The 1950s were volatile years in pop music (although the same could be said of most decades). Everything seemed to be in transition, with early rock and roll evolving from R&B, rockabilly, and other influences, and beginning to find an identity of its own.
By the end of the decade a lot of popular acts began to fall off the radar, but others seemed to have the magic touch and remained successful in the 1960s and beyond. One of those was a group called the Jive Five, a bunch of guys who stayed busy for many years even though they did have their ups and downs.
The group came together in the late 1950s in Brooklyn — as did so many — and was made up of lead singer Eugene Pitt surrounded by Billy (Thurmon) Prophet, Jerome Hanna, Norman Johnson, and Richard Harris. After working their way up the ladder for a couple of years, they hit it big with "My True Story" in 1961.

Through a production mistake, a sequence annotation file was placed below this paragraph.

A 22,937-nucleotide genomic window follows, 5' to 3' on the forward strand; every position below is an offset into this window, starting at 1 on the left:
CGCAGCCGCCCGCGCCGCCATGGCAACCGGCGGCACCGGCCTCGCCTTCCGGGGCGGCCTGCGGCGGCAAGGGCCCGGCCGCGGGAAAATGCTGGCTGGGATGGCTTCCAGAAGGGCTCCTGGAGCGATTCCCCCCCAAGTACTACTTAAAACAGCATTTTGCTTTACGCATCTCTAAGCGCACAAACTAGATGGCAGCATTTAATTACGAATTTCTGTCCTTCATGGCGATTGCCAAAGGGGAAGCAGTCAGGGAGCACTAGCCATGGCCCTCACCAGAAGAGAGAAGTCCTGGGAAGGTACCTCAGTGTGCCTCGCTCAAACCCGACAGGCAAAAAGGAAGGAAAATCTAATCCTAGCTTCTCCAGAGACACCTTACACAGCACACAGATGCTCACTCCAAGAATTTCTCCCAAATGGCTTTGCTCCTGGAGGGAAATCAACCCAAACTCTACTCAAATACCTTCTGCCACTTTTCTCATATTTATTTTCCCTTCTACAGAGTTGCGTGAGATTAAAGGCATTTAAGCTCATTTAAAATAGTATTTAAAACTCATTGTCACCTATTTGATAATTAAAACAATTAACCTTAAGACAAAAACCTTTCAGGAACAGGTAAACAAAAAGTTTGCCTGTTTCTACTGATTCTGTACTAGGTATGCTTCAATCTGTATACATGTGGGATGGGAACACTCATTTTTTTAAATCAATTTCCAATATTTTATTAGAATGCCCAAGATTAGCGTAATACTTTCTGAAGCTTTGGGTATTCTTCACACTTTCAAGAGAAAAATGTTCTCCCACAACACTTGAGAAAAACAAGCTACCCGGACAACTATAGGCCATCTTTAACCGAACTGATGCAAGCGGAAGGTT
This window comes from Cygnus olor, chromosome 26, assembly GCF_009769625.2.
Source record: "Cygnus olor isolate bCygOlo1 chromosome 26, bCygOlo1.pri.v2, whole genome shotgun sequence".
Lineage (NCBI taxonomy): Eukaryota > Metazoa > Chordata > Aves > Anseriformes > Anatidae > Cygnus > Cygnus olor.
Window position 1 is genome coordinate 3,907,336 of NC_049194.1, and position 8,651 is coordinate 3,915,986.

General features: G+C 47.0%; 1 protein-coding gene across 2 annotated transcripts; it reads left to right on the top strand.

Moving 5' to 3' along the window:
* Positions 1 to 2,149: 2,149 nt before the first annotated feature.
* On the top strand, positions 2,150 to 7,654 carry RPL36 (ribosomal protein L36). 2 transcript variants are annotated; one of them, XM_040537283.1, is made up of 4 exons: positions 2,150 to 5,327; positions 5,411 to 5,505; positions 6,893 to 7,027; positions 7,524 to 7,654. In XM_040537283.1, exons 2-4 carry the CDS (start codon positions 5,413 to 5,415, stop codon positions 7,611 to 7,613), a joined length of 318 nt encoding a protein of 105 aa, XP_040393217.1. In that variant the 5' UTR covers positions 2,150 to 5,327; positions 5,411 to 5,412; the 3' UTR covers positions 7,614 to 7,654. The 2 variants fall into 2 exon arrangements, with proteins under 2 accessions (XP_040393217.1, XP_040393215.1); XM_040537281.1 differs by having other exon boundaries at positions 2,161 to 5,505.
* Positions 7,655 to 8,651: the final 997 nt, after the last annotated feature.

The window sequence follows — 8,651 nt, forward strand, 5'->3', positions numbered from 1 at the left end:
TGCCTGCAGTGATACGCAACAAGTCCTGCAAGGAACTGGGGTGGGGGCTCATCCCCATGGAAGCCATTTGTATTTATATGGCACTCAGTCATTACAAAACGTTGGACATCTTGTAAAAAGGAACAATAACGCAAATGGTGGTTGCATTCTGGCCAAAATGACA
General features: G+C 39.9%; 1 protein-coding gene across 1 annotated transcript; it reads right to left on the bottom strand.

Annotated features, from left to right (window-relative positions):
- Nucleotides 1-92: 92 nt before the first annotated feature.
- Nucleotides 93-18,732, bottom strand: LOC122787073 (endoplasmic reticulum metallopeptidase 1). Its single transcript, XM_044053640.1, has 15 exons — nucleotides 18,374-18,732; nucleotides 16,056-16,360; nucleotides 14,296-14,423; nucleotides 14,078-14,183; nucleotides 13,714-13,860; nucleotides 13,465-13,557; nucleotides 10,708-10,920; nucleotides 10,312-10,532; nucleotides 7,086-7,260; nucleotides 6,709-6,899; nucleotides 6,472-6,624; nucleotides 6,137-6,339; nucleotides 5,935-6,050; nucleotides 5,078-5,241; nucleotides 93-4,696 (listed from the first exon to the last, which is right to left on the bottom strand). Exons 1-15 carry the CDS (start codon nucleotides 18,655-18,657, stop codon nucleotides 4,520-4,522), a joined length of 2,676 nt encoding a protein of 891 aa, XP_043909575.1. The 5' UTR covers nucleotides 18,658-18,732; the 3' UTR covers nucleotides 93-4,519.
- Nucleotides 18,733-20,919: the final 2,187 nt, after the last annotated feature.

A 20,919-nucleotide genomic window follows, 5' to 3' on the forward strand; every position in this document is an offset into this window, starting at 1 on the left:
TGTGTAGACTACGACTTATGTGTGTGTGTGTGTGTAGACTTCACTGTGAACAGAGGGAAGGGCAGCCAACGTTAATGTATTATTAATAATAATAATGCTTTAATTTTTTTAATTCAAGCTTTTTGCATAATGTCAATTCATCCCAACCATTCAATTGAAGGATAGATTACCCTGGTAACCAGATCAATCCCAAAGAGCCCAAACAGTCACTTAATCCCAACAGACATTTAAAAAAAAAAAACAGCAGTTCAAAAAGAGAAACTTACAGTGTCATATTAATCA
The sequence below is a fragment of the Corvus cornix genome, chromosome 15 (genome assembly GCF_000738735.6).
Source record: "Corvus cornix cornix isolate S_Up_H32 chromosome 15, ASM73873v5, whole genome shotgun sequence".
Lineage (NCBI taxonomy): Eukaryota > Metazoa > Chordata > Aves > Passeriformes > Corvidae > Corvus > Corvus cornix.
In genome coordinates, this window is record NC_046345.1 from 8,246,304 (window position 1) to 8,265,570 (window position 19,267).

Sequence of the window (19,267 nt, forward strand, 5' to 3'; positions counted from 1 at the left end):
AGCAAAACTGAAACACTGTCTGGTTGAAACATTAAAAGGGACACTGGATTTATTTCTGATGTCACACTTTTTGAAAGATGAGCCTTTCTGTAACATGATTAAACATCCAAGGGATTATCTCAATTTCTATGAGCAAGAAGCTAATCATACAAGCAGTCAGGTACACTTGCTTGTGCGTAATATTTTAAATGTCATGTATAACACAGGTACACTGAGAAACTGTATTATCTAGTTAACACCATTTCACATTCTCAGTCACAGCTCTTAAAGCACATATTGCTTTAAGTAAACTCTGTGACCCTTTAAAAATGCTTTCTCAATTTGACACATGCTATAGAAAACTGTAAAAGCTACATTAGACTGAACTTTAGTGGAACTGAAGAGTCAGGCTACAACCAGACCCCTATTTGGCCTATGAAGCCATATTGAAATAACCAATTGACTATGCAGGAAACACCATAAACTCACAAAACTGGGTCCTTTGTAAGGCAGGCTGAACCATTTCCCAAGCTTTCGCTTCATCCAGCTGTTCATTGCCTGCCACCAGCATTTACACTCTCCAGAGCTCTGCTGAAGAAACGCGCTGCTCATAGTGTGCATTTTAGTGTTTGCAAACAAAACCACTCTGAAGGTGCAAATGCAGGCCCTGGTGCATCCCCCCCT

The record reached the top of the charts and other solid sellers soon followed, including "Never, Never" and "These Golden Rings," but problems began to occur, including the death of Jerome Hanna. Prophet and Harris soon left and the group ended up reorganizing around Pitt and Johnson, adding some new members along the way. Personnel would continue to periodically change over the next couple of decades, but Pitt remained the driving force of the group, which at one time performed under the names Jyve Fyve, and later Ebony, Ivory, & the Jades, before reverting to their original name.
Although the guys never again reached the top of the charts, they did have later hits with "I'm A Happy Man," and "Sugar (Don't Take Away My Candy)." Their popularity even continued into the 1990s as part of the Oldies circuit, and they put on a pretty good show while performing the old hits. (Video below.)
Not too much is being heard from the guys these days, but it wouldn't surprise me to hear that they're still performing somewhere, keepin' it alive.Powered by Sidelines